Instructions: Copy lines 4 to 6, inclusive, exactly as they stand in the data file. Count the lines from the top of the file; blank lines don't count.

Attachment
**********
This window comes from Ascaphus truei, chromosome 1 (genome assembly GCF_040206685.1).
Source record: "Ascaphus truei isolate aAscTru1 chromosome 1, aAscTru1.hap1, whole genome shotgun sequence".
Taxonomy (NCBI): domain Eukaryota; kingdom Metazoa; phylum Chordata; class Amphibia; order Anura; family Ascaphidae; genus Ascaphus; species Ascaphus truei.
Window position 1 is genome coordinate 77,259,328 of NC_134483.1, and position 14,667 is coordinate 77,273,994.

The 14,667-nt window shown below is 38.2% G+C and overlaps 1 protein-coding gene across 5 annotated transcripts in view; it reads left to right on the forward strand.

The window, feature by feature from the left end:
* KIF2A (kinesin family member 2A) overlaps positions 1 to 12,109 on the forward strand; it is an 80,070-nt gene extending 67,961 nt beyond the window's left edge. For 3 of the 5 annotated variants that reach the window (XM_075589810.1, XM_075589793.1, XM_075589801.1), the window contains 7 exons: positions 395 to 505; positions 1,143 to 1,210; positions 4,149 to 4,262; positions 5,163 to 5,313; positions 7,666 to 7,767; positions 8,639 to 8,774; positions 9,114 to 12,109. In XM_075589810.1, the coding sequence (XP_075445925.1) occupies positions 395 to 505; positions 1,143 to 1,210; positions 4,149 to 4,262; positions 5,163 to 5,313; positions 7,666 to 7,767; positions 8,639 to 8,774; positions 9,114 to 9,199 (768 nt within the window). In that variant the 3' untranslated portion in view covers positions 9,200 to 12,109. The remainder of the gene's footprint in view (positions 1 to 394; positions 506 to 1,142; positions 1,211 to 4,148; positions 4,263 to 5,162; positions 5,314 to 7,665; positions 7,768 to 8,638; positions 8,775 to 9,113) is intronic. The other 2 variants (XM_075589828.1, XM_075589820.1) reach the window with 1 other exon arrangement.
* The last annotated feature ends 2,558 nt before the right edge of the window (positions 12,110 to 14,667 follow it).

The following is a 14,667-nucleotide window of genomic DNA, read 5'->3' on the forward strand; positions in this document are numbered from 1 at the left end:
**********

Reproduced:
Window position 1 is genome coordinate 77,259,328 of NC_134483.1, and position 14,667 is coordinate 77,273,994.

The 14,667-nt window shown below is 38.2% G+C and overlaps 1 protein-coding gene across 5 annotated transcripts in view; it reads left to right on the forward strand.

The window, feature by feature from the left end: